Kenzō Masaoka


5 October 1898 (Osaka) - 23 November 1988 (Tokyo),

  • one of the first Japanese animators to use cel animation and sound film
  • mentor to Mitsuyo Seo and Yasuji Mori, among many others
  • sometimes called "the Japanese Walt Disney"
  • 1924 graduated from Kyoto Kaiga Senmon Gakko (now Kyoto City University of the Arts)
  • 1925 joined Makino Film Productions (マキノプロダクション) in Kyoto
  • designed sets and film props for Teinosuke KINUGASA's The Sun (Nichiren, 1925)
  • 1926 left Makino Film Productions to set up his own studio Nonbei Productions in Kyoto with the financial support of his father.
  • his first independent project was Palace in the Sea (Umi no Kyuden) - not extant
  • pioneer of animated "talkies"
  • 1932 set up Masaoka Eiga Seisakusho (Masaoka Film Productions) in Kyoto
  • the popularity of animated "talkies" from the USA led Shiro KIDO of Shochiku to commission an animated "talkie" from Masaoka.
  • Masaoka hires aspiring animator Mitsuyo SEO
  • the first Japanese animated talkie in released in 1932: The World of Power and Women (Chikara to onna no yo no naka) - not extant
  • 1933 built his new studio Masaoka Eiga Bijutsu Kenkyusho (Masaoka Cinematic Art Research Centre) in Kyoto
  • 1935 due to financial mismanagement, and his father's reluctance to continue to funding the studio, Masaoka is forced to close his animation studio
  • 1935 joins J.O. Studio (J.O.スタヂオ), where Kon ICHIKAWA is also employed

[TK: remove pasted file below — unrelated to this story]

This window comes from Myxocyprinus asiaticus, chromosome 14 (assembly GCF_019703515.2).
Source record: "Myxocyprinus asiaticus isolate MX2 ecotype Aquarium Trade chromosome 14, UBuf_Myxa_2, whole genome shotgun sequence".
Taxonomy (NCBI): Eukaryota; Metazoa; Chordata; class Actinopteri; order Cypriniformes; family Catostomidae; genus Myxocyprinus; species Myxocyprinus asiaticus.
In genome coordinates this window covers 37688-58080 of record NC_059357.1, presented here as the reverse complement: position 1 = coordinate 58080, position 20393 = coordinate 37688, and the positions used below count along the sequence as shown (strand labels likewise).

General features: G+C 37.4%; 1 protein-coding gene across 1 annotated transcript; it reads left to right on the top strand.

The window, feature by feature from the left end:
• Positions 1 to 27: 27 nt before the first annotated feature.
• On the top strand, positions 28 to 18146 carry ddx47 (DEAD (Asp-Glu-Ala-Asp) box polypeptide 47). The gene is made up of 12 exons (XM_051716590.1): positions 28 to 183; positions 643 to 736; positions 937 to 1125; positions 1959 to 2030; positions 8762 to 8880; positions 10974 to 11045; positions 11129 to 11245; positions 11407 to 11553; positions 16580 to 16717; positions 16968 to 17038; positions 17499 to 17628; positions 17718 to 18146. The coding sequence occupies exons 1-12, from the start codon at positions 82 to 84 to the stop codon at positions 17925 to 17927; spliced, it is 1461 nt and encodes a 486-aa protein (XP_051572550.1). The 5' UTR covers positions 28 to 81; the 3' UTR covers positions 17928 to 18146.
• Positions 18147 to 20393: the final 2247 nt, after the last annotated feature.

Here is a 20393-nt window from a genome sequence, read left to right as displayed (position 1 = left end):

• 1941 Shochiku asks Masaoka to produce animation in their Tokyo studios; Hakusan KIMURA, Masaoka's longtime cinematographer stays behind in Kyoto

Wartime Career:

  • 1943 The Spider and the Tulip was Japan's full cel animation. One of the rare wartime anime that is not propaganda. The film was allowed by the wartime censors because Shochiku has acquired permission to make the film before the wartime screening system had been put into place.
  • there is some speculation that Masaoka made the film deliberately anti-propaganda, in opposition to Mitsuyo Seo's Momotaro's Sea Eagles (Momotaro no Umiwashi, 1943)
  • worked as an animator under the direction of his former employee Mitsuyo Seo on the propaganda film Momotaro's Divine Sea Warriors (Momotaro Umi no Shinpei, 1945) at Shochiku
  • Shochiku's animation studio was bombed by American B29s in May 1945 and all film production equipment was destroyed

Post War career:

  • in spite of its aesthetic beauty, Sakura was not distributed by Toho, who did not feel that it had mass appeal
  • the Tora-chan films were a success for Masaoka, but the production company Nichido was suffering from financial trouble at the time and did not pay its staff
  • Masaoka's wife was very ill during this period and he was forced to quit animation to do illustrations and manga for magazines for children in order to pay for his wife's hospital bills.
  • he continued to draw storyboards in his spare time in the hopes of returning to animation
  • his final storyboard was an adaptation of Hans Christian Andersen's The Little Mermaid.
  • 1987 retired to Osaka where he spent the final year of his life with his cats


  • was a mentor to Yasuji Mori and Akira Daikubara
  • seen as a key figure in the birth of what is now Toei Animation

Reviews of Masaoka films at Nishikata Film Review (Catherine Munroe Hotes):

Secondary Sources:

  • Montero Plata, Laura. "Los pioneros olvidados del anime: el caso de Kenzo Masaoka." Con A de animación, 4 (Feb. 2014):126-142. Abstract.
  • Yokota, Masao and Tze-yue G. Hu, eds. Japanese Animation: East Asian Perspectives. Jackson, MS: UP of Mississippi, 2013.

Additional Resources:

MASAOKA, Kenzo — List page from Classic Sites